What Is a Scatter Plot?

Written by Coursera Staff • Updated on

A scatter plot is a type of graph used to show the relationship between two variables. Learn more about how scatter plots work, who uses them, and why.

[Featured Image] A data scientist sits at a desk and uses scatter plots to find relationships between two variables in a data set.

A scatter plot (also called a scatter chart, scatter graph, or scattergram) allows you to visualize relationships between two variables. Its name comes from the graph's design—it looks like a collection of dots scattered across an x- and y-axis. Some scatter plots have a regression line to indicate the statistical strength of the relationship. Others use multiple colors to distinguish the points.

Anyone working with numbers has likely worked with a scatter plot at some point in their career. This includes scientists, economists, and researchers. Environmentalists and meteorologists also may use scatter plots to indicate variables like temperature or precipitation.

Types of scatter plots

The two types of scatter plots are two-dimensional (2D) and three-dimensional (3D). As the names indicate, a 2D scatter plot has coordinates on a two-dimensional graph with an x- and y-axis (like you see on a piece of paper). A 3D scatter plot uses a three-dimensional grid system incorporating a z-axis to show additional features like scale, product size, or price.

What is a scatter plot used for?

You may use a scatter plot to visualize the relationship between variables, especially when you're looking for trends and want to make predictions. For example, you want to show a connection between consuming sugar and weight. You could plot this on a scatter plot, with one axis representing the amount of sugar each person consumed during a specific time period. The other axis may represent the pounds gained or lost during that time.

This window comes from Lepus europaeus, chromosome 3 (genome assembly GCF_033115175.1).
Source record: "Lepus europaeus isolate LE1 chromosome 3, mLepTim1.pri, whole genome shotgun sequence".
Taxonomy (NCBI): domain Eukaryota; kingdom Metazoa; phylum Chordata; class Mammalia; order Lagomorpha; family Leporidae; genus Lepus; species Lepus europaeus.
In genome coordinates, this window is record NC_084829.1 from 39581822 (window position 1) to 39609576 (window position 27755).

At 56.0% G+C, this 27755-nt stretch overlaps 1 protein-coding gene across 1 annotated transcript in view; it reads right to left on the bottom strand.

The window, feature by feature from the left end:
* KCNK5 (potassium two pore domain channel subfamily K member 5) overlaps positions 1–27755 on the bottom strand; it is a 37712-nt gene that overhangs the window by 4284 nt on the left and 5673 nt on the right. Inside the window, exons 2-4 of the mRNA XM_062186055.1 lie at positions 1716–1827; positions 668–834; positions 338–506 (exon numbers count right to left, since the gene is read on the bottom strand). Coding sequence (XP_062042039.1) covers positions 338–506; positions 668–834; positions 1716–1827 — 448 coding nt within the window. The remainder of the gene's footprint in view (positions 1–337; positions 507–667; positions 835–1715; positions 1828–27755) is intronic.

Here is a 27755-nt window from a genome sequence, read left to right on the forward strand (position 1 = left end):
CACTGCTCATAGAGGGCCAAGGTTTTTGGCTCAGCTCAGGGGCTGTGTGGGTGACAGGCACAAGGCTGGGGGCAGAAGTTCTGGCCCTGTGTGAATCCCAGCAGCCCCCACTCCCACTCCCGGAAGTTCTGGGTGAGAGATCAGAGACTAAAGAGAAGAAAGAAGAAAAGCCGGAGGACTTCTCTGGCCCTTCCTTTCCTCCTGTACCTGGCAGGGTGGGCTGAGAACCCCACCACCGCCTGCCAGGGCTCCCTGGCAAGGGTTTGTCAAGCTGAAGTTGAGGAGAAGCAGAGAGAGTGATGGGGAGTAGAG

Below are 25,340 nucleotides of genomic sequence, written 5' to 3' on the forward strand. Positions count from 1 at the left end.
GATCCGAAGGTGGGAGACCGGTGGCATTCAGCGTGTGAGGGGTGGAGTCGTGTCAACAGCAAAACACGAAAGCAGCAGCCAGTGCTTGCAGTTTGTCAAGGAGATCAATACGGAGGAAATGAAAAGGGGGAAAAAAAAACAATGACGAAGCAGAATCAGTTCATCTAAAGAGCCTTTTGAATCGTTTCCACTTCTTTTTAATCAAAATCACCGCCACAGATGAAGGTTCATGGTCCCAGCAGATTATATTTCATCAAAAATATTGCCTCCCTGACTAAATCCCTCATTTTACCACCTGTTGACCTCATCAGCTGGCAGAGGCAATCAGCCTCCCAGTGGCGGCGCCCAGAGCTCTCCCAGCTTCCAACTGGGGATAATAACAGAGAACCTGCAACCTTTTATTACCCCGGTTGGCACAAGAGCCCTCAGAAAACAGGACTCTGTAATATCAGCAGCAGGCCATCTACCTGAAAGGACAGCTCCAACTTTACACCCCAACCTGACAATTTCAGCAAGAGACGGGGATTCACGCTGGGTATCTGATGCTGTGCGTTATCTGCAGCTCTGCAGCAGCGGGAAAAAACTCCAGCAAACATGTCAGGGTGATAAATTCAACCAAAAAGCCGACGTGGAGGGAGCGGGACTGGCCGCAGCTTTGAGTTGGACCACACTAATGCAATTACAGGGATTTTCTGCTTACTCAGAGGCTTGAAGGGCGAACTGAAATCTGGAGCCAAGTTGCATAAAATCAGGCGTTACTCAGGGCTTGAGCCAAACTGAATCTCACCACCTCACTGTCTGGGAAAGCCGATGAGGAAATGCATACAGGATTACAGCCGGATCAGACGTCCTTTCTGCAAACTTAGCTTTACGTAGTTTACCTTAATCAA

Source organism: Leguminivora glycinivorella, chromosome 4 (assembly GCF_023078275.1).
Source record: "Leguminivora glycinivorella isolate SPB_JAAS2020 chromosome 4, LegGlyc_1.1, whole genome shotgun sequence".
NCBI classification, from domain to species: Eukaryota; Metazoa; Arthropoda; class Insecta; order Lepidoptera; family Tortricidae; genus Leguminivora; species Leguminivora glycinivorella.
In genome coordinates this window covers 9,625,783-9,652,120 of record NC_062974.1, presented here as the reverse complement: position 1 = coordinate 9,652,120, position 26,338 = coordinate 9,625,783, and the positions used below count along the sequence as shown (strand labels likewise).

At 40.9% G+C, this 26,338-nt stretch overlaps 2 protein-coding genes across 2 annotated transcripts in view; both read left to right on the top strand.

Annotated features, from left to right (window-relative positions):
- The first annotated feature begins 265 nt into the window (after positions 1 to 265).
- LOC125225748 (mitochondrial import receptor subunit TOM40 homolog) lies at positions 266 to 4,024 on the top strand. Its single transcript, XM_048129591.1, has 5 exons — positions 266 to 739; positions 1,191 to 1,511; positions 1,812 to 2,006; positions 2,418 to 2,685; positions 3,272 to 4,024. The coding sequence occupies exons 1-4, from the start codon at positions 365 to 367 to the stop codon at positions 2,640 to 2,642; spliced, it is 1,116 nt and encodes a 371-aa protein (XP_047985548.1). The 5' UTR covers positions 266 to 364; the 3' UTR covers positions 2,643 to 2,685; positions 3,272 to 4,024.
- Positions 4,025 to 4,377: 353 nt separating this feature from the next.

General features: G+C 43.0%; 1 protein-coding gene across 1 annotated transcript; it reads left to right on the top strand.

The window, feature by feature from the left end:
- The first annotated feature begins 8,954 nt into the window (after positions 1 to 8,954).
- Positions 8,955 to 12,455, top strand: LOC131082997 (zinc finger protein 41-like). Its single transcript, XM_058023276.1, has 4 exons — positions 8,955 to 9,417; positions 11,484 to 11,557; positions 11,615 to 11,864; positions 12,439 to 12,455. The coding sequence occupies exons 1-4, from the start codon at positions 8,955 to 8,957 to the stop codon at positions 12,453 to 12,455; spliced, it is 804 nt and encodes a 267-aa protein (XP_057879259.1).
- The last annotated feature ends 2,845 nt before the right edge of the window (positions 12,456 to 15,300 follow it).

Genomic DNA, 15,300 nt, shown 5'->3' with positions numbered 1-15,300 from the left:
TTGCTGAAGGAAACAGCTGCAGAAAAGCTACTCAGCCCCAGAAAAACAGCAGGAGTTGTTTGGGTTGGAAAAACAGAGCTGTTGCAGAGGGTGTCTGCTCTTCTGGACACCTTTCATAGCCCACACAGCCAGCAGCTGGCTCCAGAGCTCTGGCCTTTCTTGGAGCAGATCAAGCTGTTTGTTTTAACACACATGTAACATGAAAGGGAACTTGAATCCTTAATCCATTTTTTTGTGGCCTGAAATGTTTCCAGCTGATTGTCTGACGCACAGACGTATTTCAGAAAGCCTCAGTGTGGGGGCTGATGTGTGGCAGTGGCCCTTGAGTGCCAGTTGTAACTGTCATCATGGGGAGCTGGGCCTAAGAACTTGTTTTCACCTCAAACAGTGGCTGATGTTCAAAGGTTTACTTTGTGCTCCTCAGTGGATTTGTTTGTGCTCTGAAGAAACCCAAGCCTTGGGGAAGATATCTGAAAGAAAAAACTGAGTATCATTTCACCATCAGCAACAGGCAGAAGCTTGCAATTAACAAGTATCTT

Representing the data in this format helps you analyze it. You can see how the different data points relate to each other.

Identify correlations.

When viewing data on a scatter plot, you can usually see correlations, a measurement of the relationship between the data points. A positive correlation means both data points increase. In the example of the relationship between sugar consumption and weight, you may notice that people who consumed more sugar also gained more weight. On the scatter plot, the dots would start in the chart's bottom left corner and move toward the chart's upper right corner.

A negative correlation means one data point increases while the other decreases. When this happens, the points on the scatter plot move from the upper left corner toward the lower right corner. If the variables do not correlate, the points on the scatter plot have no definable shape. A curvilinear relationship appears on the scatter plot as a curve, suggesting a variable is not moving at a constant rate. 

Make predictions.

After identifying the correlations between the variables, you can make predictions. If the scatter plot shows a positive correlation between sugar consumption and weight gain, you can predict that you will lose weight if you reduce your sugar intake. Similarly, you may decide to adjust your marketing budget if you notice a strong positive correlation between sales and engagement on a specific channel. 

Examples of when to use a scatter plot

Scatter plots are more useful when you're working with paired numerical data and have no more than two variables to examine. Consider using a scatter plot when you want to do the following:

  • Explore possible causes and effects. Say you want to investigate the relationship between the types of content—videos, blog posts, tutorials, etc.—you're posting on your website and sales. You could collect data on sales revenue and the web pages that referred customers to complete the sale. Organizing the data in a scatter plot can help you identify which content leads to sales, and you can adjust your content strategy accordingly.